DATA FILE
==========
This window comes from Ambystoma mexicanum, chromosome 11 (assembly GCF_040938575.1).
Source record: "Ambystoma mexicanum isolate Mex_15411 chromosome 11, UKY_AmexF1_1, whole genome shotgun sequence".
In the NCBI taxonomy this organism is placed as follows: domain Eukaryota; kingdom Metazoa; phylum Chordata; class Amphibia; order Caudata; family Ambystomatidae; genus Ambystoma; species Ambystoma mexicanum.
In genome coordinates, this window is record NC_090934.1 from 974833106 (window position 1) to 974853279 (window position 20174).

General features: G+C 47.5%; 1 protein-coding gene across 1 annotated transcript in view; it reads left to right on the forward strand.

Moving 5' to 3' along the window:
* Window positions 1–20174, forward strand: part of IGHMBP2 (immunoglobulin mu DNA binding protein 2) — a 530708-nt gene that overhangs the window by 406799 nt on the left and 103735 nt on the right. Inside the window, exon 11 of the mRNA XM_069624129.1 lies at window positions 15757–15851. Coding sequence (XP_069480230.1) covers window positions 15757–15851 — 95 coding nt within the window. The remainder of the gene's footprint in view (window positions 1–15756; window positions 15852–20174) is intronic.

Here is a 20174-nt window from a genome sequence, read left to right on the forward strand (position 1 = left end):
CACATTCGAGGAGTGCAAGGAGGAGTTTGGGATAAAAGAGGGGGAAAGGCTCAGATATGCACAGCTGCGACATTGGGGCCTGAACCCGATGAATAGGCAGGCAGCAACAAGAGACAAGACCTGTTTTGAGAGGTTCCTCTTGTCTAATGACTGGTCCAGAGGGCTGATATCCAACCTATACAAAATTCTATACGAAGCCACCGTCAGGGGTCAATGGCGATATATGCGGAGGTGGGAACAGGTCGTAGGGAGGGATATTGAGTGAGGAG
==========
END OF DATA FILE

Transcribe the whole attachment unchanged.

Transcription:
This window comes from Ambystoma mexicanum, chromosome 11 (assembly GCF_040938575.1).
Source record: "Ambystoma mexicanum isolate Mex_15411 chromosome 11, UKY_AmexF1_1, whole genome shotgun sequence".
In the NCBI taxonomy this organism is placed as follows: domain Eukaryota; kingdom Metazoa; phylum Chordata; class Amphibia; order Caudata; family Ambystomatidae; genus Ambystoma; species Ambystoma mexicanum.
In genome coordinates, this window is record NC_090934.1 from 974833106 (window position 1) to 974853279 (window position 20174).

General features: G+C 47.5%; 1 protein-coding gene across 1 annotated transcript in view; it reads left to right on the forward strand.

Moving 5' to 3' along the window:
* Window positions 1–20174, forward strand: part of IGHMBP2 (immunoglobulin mu DNA binding protein 2) — a 530708-nt gene that overhangs the window by 406799 nt on the left and 103735 nt on the right. Inside the window, exon 11 of the mRNA XM_069624129.1 lies at window positions 15757–15851. Coding sequence (XP_069480230.1) covers window positions 15757–15851 — 95 coding nt within the window. The remainder of the gene's footprint in view (window positions 1–15756; window positions 15852–20174) is intronic.

Here is a 20174-nt window from a genome sequence, read left to right on the forward strand (position 1 = left end):
CACATTCGAGGAGTGCAAGGAGGAGTTTGGGATAAAAGAGGGGGAAAGGCTCAGATATGCACAGCTGCGACATTGGGGCCTGAACCCGATGAATAGGCAGGCAGCAACAAGAGACAAGACCTGTTTTGAGAGGTTCCTCTTGTCTAATGACTGGTCCAGAGGGCTGATATCCAACCTATACAAAATTCTATACGAAGCCACCGTCAGGGGTCAATGGCGATATATGCGGAGGTGGGAACAGGTCGTAGGGAGGGATATTGAGTGAGGAG